Yes, AERs are a Good Thing

Regular contributor Mark Becker begins July’s slate of editorial with a bold statement. (Don’t worry, he backs it up.)

Mark Becker

July 2, 2015

4 Min Read
Yes, AERs are a Good Thing

Adverse Event Reports (AERs) need to be a major consideration for dietary supplement suppliers and marketing companies. Adverse events can happen at any time. And, they can be alarming for any natural products company. Nonetheless, if these reports are processed appropriately, consumers will have an invaluable resource on a wide range of compounds.

Reporting and documenting adverse events in a timely manner for the Food and Drug Administration (FDA) is crucial.  It is important to understand what caused these events. For this reason, a system is in place so the FDA can accept reports of adverse events. By analyzing these reports, the FDA may be able to identify products or product ingredients that present a health concern and take action to protect consumers from potential harm.

Since the Dietary Supplement Health and Education Act (DSHEA) of 1994 was signed into law, many individuals, consumer protection groups, and politicians became concerned that the FDA was not receiving sufficient information regarding adverse events associated with taking dietary supplements.  Relying on a voluntary reporting system to detect a harmful dietary supplement was wishful thinking at best. In December of 2006, Congress passed the Dietary Supplement and Non-prescription Drug Consumer Protection Act. Later that same month, President George W. Bush signed it into law. This law established a definition for serious adverse events and set both labeling and mandatory adverse event reporting requirements for the dietary supplement industry.

Thankfully, in 1993, the FDA created MedWatch, its reporting system for an adverse or sentinel event. This system of voluntary reporting allows information to be shared with the medical community or the general public. Consumers, health care providers, and natural products industry members submitting a non-serious adverse event can report an AER to the FDA office via phone, e-mail, letter, or online using MedWatch.

In theory, this all sounds great. Ironically, dietary supplement AERs have been consistently on the rise since 2008. But this is not a bad thing. The increase is an indication of genuine progress companies are making toward the implementation of best practices, part of which is driven by the FDA’s public focus on compliance with AER reporting in its cGMP inspections. Prior to this, there was no mandate on AER reporting, so, it was, for the most part, ignored. Not anymore.

The FDA now generates weekly, monthly, biannual, and annual reports from information stored in its electronic database of adverse events to help to identify trends that would otherwise not be seen. These types of reports help the FDA determine whether there is an association between a specific product and/or compound and certain types of adverse events. Although serious adverse events often garner immediate attention, as was the case in the 2003 death of Baltimore Orioles pitcher Steve Bechler that was linked to ephedra, a non-serious adverse event can still be a signal that a serious adverse event could arise from taking a dietary supplement.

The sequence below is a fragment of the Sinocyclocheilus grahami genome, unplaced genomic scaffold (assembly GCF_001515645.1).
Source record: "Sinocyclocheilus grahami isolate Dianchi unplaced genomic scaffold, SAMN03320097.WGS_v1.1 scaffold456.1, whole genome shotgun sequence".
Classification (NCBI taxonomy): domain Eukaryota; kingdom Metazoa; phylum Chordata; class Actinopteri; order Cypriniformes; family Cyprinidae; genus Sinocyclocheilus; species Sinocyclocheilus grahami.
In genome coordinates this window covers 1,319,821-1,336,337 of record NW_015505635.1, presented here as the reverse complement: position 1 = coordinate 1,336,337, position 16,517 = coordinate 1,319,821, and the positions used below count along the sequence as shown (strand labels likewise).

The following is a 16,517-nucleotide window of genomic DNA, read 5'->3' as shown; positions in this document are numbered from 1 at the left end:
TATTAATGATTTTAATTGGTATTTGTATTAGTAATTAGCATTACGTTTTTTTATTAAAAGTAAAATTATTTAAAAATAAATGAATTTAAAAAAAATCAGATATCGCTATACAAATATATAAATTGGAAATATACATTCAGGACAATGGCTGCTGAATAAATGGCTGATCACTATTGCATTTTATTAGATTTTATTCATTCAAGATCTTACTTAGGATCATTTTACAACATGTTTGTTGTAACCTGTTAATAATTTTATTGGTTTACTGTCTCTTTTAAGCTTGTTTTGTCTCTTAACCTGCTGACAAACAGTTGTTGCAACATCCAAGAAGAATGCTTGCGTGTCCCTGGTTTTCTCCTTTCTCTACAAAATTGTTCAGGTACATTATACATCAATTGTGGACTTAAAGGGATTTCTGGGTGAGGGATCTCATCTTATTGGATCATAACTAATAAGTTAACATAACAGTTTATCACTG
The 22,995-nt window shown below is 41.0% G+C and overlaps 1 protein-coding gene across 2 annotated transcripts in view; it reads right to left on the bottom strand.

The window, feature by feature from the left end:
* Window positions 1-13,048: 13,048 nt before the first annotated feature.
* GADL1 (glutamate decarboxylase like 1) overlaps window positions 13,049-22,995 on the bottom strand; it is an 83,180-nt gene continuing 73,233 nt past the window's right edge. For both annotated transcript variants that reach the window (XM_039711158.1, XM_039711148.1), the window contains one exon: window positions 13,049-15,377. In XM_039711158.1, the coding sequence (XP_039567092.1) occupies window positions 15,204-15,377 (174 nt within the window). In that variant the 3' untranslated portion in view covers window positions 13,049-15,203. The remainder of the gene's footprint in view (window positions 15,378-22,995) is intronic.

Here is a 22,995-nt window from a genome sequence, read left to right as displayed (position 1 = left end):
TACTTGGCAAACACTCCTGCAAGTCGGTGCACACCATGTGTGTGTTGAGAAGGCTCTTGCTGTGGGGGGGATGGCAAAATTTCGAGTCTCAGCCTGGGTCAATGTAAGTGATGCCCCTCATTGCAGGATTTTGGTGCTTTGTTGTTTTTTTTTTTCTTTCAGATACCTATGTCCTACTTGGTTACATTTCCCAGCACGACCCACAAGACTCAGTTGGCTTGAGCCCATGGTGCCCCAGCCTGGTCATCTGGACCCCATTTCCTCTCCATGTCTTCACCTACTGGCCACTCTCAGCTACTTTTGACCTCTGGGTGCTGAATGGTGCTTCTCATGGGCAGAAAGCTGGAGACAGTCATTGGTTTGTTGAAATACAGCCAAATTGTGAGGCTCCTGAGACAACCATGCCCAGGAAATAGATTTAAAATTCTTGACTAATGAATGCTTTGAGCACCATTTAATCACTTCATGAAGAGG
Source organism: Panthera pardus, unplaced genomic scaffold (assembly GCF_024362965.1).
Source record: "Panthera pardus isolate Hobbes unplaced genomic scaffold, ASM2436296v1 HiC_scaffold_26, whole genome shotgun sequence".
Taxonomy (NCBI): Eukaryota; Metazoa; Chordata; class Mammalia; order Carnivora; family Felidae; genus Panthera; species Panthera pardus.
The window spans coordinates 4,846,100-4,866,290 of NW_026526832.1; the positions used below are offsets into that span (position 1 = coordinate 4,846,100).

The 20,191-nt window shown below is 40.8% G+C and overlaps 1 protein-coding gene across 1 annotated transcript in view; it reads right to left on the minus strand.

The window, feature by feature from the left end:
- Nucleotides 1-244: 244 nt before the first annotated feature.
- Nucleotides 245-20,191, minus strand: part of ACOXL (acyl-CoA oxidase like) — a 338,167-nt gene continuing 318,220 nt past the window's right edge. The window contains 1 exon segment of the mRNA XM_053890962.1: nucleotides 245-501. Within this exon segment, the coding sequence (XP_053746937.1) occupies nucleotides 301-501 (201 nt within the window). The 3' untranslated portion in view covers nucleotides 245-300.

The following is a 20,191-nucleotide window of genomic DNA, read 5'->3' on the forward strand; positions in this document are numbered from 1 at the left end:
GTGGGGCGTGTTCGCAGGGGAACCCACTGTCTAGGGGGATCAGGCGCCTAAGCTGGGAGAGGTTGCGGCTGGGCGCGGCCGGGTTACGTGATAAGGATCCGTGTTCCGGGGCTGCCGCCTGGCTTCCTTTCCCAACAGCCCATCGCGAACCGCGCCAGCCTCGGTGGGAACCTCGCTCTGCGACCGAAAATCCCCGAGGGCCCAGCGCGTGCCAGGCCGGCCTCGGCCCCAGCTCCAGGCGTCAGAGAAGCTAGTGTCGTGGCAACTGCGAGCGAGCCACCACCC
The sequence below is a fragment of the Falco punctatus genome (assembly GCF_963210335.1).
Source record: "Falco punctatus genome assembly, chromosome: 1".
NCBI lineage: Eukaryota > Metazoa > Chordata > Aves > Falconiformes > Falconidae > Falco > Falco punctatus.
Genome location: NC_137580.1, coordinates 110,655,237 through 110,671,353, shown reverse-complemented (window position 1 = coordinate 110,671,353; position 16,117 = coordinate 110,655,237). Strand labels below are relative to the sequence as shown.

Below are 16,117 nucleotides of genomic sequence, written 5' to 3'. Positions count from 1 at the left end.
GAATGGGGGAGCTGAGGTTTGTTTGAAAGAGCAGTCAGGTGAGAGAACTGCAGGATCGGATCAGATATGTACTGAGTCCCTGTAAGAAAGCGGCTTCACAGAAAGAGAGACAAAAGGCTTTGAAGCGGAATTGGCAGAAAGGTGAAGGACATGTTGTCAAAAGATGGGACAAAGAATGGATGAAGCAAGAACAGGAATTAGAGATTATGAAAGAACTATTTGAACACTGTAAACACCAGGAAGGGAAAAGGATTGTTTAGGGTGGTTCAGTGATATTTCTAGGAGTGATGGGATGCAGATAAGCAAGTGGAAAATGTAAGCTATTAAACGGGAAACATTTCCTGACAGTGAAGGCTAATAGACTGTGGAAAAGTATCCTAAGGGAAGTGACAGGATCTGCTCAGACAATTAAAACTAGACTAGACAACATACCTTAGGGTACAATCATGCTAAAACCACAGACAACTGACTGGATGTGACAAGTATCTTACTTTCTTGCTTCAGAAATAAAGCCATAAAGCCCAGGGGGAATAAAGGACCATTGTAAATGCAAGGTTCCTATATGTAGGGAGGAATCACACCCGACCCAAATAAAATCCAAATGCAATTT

These reports have helped FDA identify several problematic dietary supplements over the years, leading to a number of FDA actions intended to protect consumers, including the 2004 ban of selling products containing ephedra.

Interestingly, in the pharmaceutical arena, drug makers have done a less-than-stellar job of reporting drug side effects. And we all know, drugs and side effects go hand in hand. All you have to do is watch a 30-second TV commercial on any drug. Half of the spot is dedicated to the side effects.

A new report on adverse event reporting by drug makers says pharmaceutical companies in general do a bad job of getting basic information. This makes it next-to-impossible for the FDA to track the safety of drugs after approval. The report points out that pharmaceutical companies account for 96% of the reports the FDA gets, but fewer than half are considered complete. In comparison, the FDA-collected reports are complete 85% of the time. The study looked at 847,000 reports made during the 12 months that ended March 31, 2014.

It goes without saying that it is the suppliers’ responsibility to ensure that all of its products are safe for consumption before marketing them. However, the FDA’s review of adverse events provides a much- needed additional measure of consumer protection. By tracking and analyzing adverse events, the FDA may be able to identify potentially harmful ingredients and warn both consumers (and the industry) of possible problems. This system is a win-win-win for the FDA, the consumer, and our industry so potential problems may be avoided. The combination of mandatory serious AERs by our industry and encouraging consumers and health care professionals to do their part will significantly help the FDA continue to develop a robust resource that allow everyone to better serve the public’s best health interests.

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